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megazear7
megazear7

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When Not to Add Unit Tests

Refactoring poorly written code that has little abstraction and does not separate concerns can greatly reduce the risk of defects and speed up future development. Adding unit tests during this small scale redesign process can have all the benefits of unit testing during the initial implementation.

Adding unit tests to poorly written code without any refactoring achieves none of this. Instead it acts as a barrier to refactoring and improving code. If a method or class serves multiple purposes and abstracts no underlying complexities then it serves as an entry point for defects and often expands the cost of adding or refining features. Unit testing such a method or class makes it more difficult to refactor and remove these deficiencies.

Lastly passing unit tests for such code do not provide confidence that the code is working as it should. The passing tests instead act as a false positive. If the code has no clear definition of what it should do then a test that says it is doing what it should does not help.

I could test the ability of a hammer to dig a hole and then use that hammer turn a screw. In this scenario my test gives me false confidence in the ability of the hammer to the job for which it is being used. All the while the intended usage of the hammer is missed. The real answer to this scenario is to use a screw driver. This would be similar to refactoring code. Then test the ability of the screw driver to screw in screws. This would be similar to unit testing.

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Discussion (5)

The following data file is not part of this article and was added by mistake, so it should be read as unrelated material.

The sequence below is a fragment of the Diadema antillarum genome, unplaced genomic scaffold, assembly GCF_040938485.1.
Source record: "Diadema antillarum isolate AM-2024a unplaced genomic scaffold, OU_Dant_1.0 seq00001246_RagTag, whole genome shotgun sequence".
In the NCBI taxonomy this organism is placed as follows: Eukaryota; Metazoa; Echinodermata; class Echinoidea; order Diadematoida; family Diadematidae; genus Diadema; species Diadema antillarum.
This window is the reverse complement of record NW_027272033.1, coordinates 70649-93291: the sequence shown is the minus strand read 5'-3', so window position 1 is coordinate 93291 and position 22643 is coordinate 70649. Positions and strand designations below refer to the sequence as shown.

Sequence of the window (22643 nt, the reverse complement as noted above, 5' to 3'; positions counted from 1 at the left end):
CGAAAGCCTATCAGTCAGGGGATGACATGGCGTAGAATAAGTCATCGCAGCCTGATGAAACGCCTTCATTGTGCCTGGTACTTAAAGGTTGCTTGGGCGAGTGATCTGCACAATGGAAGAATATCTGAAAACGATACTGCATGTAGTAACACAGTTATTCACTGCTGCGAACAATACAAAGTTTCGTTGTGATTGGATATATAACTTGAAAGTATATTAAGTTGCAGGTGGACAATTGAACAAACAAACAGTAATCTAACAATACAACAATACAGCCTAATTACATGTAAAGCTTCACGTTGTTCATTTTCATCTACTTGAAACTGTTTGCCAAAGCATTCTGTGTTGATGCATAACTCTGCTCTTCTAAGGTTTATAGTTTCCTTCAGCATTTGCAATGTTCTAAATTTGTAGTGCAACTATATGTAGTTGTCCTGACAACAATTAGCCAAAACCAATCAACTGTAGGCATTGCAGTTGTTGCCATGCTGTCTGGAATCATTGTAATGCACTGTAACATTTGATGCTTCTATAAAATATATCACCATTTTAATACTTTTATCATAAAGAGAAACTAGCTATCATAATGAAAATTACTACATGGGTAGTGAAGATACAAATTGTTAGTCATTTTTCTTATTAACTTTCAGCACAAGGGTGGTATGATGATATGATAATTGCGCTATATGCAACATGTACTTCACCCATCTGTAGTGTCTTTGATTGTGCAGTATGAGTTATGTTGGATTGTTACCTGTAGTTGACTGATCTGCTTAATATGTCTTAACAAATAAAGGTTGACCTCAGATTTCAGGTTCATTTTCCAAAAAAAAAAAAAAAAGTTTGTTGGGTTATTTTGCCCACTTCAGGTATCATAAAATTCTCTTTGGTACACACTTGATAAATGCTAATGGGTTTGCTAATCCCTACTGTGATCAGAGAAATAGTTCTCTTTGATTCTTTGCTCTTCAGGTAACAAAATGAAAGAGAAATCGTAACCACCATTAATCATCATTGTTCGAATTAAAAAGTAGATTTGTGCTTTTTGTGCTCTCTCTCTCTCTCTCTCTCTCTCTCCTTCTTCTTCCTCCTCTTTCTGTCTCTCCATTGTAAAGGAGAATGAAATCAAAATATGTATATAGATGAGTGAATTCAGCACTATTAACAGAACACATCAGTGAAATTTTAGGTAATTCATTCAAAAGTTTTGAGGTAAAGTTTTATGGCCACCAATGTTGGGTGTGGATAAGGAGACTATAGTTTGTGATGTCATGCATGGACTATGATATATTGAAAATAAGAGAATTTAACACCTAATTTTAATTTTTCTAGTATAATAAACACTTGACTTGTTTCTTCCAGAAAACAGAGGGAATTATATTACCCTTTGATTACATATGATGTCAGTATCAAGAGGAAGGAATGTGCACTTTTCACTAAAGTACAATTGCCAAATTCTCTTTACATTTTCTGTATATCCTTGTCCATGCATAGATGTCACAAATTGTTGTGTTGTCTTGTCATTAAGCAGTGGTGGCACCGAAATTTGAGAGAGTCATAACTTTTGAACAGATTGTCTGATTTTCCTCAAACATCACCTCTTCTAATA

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rrconstantin profile image
rrconstantin

I usually go the other way around: uncle Bob said that "refactoring represents small changes in the code that keep the tests passing". With that in mind, we should never start refactoring without having the code covered.

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megazear7 profile image
megazear7 Author

I would agree in the situation where the units of code that you are testing have some minimum amount of encapsulation and separation of concerns. If however you would need to refactor your tests in order to begin refactoring your code then at least some code refactoring would need to come first. However most of the time what you described would be the preferred scenario to be in but I was wanting to highlight a scenario that does not fit into the normal pattern of refactoring and unit testing.

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rrconstantin profile image
rrconstantin

If refactoring breaks your tests means either your tests are fragile or your code is not SOLID. Let's not confuse refactoring with change requests

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megazear7 profile image
megazear7 Author

Sometimes it is the interaction and interface between functions and classes that need refactored. It is of no benefit to add a unit test to an interface which does not isolate concerns, provide abstraction, or encapsulation only to then refactor that interface.

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rrconstantin profile image
rrconstantin

Exactly.. if the code follows the SOLID principles, it's easier to write tests that won't break at the smallest code change.